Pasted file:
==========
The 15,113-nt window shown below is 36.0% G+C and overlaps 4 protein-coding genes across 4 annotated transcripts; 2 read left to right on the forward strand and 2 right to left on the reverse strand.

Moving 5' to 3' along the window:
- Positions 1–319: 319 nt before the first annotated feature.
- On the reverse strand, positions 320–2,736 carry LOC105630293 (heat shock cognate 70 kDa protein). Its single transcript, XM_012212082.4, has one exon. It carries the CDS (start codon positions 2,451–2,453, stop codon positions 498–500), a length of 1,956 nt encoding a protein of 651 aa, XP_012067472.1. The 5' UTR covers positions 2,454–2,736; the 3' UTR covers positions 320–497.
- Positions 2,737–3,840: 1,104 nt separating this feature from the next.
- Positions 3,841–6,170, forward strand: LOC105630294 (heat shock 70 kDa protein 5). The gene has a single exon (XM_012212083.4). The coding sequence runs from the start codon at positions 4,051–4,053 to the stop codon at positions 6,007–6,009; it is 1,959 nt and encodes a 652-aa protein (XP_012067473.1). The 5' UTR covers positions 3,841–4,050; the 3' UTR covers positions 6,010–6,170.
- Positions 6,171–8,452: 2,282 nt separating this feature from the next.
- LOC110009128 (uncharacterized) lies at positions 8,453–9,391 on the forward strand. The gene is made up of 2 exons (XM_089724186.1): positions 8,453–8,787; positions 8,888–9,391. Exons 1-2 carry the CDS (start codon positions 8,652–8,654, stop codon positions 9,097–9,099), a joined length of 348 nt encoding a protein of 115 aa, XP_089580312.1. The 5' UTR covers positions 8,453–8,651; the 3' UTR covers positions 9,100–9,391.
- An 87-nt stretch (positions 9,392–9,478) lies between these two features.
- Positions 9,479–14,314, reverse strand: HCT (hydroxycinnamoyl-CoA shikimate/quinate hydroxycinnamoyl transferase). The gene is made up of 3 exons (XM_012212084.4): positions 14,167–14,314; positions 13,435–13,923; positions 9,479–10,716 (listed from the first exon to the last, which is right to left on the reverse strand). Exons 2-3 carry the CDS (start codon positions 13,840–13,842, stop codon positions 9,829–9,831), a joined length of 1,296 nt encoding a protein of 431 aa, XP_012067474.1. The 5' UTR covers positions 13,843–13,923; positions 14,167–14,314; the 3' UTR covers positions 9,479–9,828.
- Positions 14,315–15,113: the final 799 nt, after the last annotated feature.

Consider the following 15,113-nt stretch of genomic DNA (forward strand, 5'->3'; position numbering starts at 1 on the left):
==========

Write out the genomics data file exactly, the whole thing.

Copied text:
The 15,113-nt window shown below is 36.0% G+C and overlaps 4 protein-coding genes across 4 annotated transcripts; 2 read left to right on the forward strand and 2 right to left on the reverse strand.

Moving 5' to 3' along the window:
- Positions 1–319: 319 nt before the first annotated feature.
- On the reverse strand, positions 320–2,736 carry LOC105630293 (heat shock cognate 70 kDa protein). Its single transcript, XM_012212082.4, has one exon. It carries the CDS (start codon positions 2,451–2,453, stop codon positions 498–500), a length of 1,956 nt encoding a protein of 651 aa, XP_012067472.1. The 5' UTR covers positions 2,454–2,736; the 3' UTR covers positions 320–497.
- Positions 2,737–3,840: 1,104 nt separating this feature from the next.
- Positions 3,841–6,170, forward strand: LOC105630294 (heat shock 70 kDa protein 5). The gene has a single exon (XM_012212083.4). The coding sequence runs from the start codon at positions 4,051–4,053 to the stop codon at positions 6,007–6,009; it is 1,959 nt and encodes a 652-aa protein (XP_012067473.1). The 5' UTR covers positions 3,841–4,050; the 3' UTR covers positions 6,010–6,170.
- Positions 6,171–8,452: 2,282 nt separating this feature from the next.
- LOC110009128 (uncharacterized) lies at positions 8,453–9,391 on the forward strand. The gene is made up of 2 exons (XM_089724186.1): positions 8,453–8,787; positions 8,888–9,391. Exons 1-2 carry the CDS (start codon positions 8,652–8,654, stop codon positions 9,097–9,099), a joined length of 348 nt encoding a protein of 115 aa, XP_089580312.1. The 5' UTR covers positions 8,453–8,651; the 3' UTR covers positions 9,100–9,391.
- An 87-nt stretch (positions 9,392–9,478) lies between these two features.
- Positions 9,479–14,314, reverse strand: HCT (hydroxycinnamoyl-CoA shikimate/quinate hydroxycinnamoyl transferase). The gene is made up of 3 exons (XM_012212084.4): positions 14,167–14,314; positions 13,435–13,923; positions 9,479–10,716 (listed from the first exon to the last, which is right to left on the reverse strand). Exons 2-3 carry the CDS (start codon positions 13,840–13,842, stop codon positions 9,829–9,831), a joined length of 1,296 nt encoding a protein of 431 aa, XP_012067474.1. The 5' UTR covers positions 13,843–13,923; positions 14,167–14,314; the 3' UTR covers positions 9,479–9,828.
- Positions 14,315–15,113: the final 799 nt, after the last annotated feature.

Consider the following 15,113-nt stretch of genomic DNA (forward strand, 5'->3'; position numbering starts at 1 on the left):